When working with text files I have a few different types of purposes. I draft most of my writing in a basic Text Editor, and then move it into whatever program is needed to do that formatting, markup and graphics insertion (word processing) once the writing in completed.
This simple text editor is my absolute favourite for network configuration, and has just one feature that I am absolutely committed to. When you create a document, you don’t have to give it a name, it is automatically saved, and automatically opened when the program starts.
If you work on large Cisco networks, then you are often ‘stashing’ bits of configuration to use in other parts of the network as you move from console to console. Or capturing pieces of debug output or show commands. Then a couple of days later you wish that you had saved them so that you could use them in your documentation. The bar on the left keep a list of the files that you have open.
Typically, my xPad has a couple of hundred text snippets from various projects and I often find myself referring back to them weeks or months later. Where hundreds of .txt files in a directory doesn’t work, xPad does.
Its possible you won’t “get” this program until you use it. A must have for every Network Engineer. xPad is freeware, Universal, and fast get it HERE
Text Wrangler is a freeware version of the BBEdit from Barebones Software (a major force in OS X development). However, don’t think that this means that features are missing because it is a seriously powerful text editor. It does syntax highlighting, multiple open files, can read and write windows or *nix formatted files but the MOST important feature is the ability to open, edit and save files from an FTP / SFTP / SSH server. I mainly use this feature for working on web servers and blog software, but is becoming useful for configuring networking equipment (such as ACE probes and scripts).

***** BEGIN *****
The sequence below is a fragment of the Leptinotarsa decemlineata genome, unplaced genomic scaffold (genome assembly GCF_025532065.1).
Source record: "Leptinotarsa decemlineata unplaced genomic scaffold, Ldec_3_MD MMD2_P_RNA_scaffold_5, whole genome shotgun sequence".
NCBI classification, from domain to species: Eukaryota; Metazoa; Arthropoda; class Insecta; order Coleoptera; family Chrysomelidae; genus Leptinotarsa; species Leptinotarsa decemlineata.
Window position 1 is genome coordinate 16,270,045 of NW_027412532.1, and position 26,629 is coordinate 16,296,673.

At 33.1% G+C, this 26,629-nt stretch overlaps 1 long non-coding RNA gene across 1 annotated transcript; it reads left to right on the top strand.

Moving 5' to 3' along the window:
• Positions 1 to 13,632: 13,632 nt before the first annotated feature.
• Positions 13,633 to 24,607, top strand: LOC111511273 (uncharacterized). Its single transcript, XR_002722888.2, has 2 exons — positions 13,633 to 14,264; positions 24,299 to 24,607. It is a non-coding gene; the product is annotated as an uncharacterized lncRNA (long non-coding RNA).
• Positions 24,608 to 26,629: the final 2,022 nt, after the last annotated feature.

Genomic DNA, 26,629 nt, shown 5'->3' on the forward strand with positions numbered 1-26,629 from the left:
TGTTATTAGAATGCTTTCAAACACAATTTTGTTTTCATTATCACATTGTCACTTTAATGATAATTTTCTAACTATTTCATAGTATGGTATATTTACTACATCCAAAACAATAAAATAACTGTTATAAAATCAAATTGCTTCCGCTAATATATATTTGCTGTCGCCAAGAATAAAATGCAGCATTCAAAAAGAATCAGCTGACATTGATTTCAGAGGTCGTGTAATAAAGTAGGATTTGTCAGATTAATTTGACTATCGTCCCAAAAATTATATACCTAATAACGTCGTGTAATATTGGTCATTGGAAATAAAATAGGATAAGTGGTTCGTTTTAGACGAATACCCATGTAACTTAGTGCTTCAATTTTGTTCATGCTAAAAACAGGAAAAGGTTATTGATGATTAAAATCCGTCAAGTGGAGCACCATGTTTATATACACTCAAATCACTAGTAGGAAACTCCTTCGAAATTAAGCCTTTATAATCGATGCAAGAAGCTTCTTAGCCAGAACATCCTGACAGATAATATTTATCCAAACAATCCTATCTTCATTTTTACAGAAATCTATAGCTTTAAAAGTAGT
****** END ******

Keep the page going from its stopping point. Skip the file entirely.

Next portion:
BBEdit – It doesn’t suck ™
I recently shelled out the quids to buy BBEdit which is the commercial version of TextWrangler. This was a big decision since paying USD$100 for a text editor is quite a stretch but one that I am pleased with. Many features are not suitable for a network engineer, but some of the key things that I now like are:
- compare windows side by side
- write html pages
- write articles in markdown format
- macros, syntax lookup for perl, TCL, HTML and CSS
- and much more
I wouldn’t recommend this for everyone, but it does work for me. If you do a lot of text work then consider this.
This is a standard Rich Text Format editor that is part of OS X. The closest approximation in Windows is WordPad, but TextEdit has far more features. I have heard of many people using this exclusively to write all documents. Since it supports Rich Text Format you can certainly write letters and short notes with enough formatting to make it look nice.
NeoOffice is the best Open Source suite for MAC. A small team of two or three guys take the OpenOffice code and port it into a native MAC application. While I can agree that OpenOffice is not for everyone, it certainly works for me and has saved me from spending several hundred pounds on Microsoft Office for MAC. I format most of my documents on OpenOffice before sending them to Windows based MS Office users and don’t have any problems doing so. ((only one trick, you need to make sure that screenshots are in a format the MS Windows can understand in Word documents))
Open Office 3.0 has been ported to native OS X recently (not running inside X11 window), but it is not as good as NeoOffice which definitely runs better and faster.
I can’t remember who asked me to write about applications that I use on my MAC, but this is for you. I would be interested to hear about other text editors that you use and maybe find a better tool that I am using now.